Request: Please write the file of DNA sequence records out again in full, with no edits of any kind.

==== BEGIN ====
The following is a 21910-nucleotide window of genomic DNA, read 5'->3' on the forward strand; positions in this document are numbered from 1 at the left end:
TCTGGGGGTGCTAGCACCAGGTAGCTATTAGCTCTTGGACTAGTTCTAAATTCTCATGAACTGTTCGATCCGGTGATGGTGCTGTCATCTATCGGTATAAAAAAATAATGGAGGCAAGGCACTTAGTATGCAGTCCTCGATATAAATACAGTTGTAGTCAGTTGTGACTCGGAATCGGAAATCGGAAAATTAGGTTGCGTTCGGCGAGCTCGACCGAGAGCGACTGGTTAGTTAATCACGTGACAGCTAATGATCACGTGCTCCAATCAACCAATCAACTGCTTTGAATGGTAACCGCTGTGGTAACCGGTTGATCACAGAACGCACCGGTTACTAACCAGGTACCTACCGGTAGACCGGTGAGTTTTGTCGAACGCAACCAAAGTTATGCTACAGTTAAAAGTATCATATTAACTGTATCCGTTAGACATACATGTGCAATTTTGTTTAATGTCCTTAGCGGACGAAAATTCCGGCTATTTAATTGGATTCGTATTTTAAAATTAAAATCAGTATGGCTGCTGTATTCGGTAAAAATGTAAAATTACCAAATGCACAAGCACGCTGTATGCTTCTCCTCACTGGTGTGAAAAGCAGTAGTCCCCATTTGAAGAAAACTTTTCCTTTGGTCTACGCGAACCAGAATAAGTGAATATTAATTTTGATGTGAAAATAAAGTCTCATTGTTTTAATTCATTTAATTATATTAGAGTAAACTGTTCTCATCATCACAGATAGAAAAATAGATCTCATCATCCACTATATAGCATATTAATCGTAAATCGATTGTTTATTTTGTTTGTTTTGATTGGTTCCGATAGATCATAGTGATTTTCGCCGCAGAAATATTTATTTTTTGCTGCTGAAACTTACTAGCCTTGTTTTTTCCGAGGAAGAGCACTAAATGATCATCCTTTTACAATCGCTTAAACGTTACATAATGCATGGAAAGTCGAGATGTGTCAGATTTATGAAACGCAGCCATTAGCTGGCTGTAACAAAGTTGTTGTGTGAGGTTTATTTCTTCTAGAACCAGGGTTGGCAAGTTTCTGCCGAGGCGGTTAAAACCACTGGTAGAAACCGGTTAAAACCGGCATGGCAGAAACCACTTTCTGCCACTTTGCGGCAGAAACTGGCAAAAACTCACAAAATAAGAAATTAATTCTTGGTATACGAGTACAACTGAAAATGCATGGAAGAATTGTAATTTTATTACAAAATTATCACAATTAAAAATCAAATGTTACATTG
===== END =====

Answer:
The following is a 21910-nucleotide window of genomic DNA, read 5'->3' on the forward strand; positions in this document are numbered from 1 at the left end:
TCTGGGGGTGCTAGCACCAGGTAGCTATTAGCTCTTGGACTAGTTCTAAATTCTCATGAACTGTTCGATCCGGTGATGGTGCTGTCATCTATCGGTATAAAAAAATAATGGAGGCAAGGCACTTAGTATGCAGTCCTCGATATAAATACAGTTGTAGTCAGTTGTGACTCGGAATCGGAAATCGGAAAATTAGGTTGCGTTCGGCGAGCTCGACCGAGAGCGACTGGTTAGTTAATCACGTGACAGCTAATGATCACGTGCTCCAATCAACCAATCAACTGCTTTGAATGGTAACCGCTGTGGTAACCGGTTGATCACAGAACGCACCGGTTACTAACCAGGTACCTACCGGTAGACCGGTGAGTTTTGTCGAACGCAACCAAAGTTATGCTACAGTTAAAAGTATCATATTAACTGTATCCGTTAGACATACATGTGCAATTTTGTTTAATGTCCTTAGCGGACGAAAATTCCGGCTATTTAATTGGATTCGTATTTTAAAATTAAAATCAGTATGGCTGCTGTATTCGGTAAAAATGTAAAATTACCAAATGCACAAGCACGCTGTATGCTTCTCCTCACTGGTGTGAAAAGCAGTAGTCCCCATTTGAAGAAAACTTTTCCTTTGGTCTACGCGAACCAGAATAAGTGAATATTAATTTTGATGTGAAAATAAAGTCTCATTGTTTTAATTCATTTAATTATATTAGAGTAAACTGTTCTCATCATCACAGATAGAAAAATAGATCTCATCATCCACTATATAGCATATTAATCGTAAATCGATTGTTTATTTTGTTTGTTTTGATTGGTTCCGATAGATCATAGTGATTTTCGCCGCAGAAATATTTATTTTTTGCTGCTGAAACTTACTAGCCTTGTTTTTTCCGAGGAAGAGCACTAAATGATCATCCTTTTACAATCGCTTAAACGTTACATAATGCATGGAAAGTCGAGATGTGTCAGATTTATGAAACGCAGCCATTAGCTGGCTGTAACAAAGTTGTTGTGTGAGGTTTATTTCTTCTAGAACCAGGGTTGGCAAGTTTCTGCCGAGGCGGTTAAAACCACTGGTAGAAACCGGTTAAAACCGGCATGGCAGAAACCACTTTCTGCCACTTTGCGGCAGAAACTGGCAAAAACTCACAAAATAAGAAATTAATTCTTGGTATACGAGTACAACTGAAAATGCATGGAAGAATTGTAATTTTATTACAAAATTATCACAATTAAAAATCAAATGTTACATTG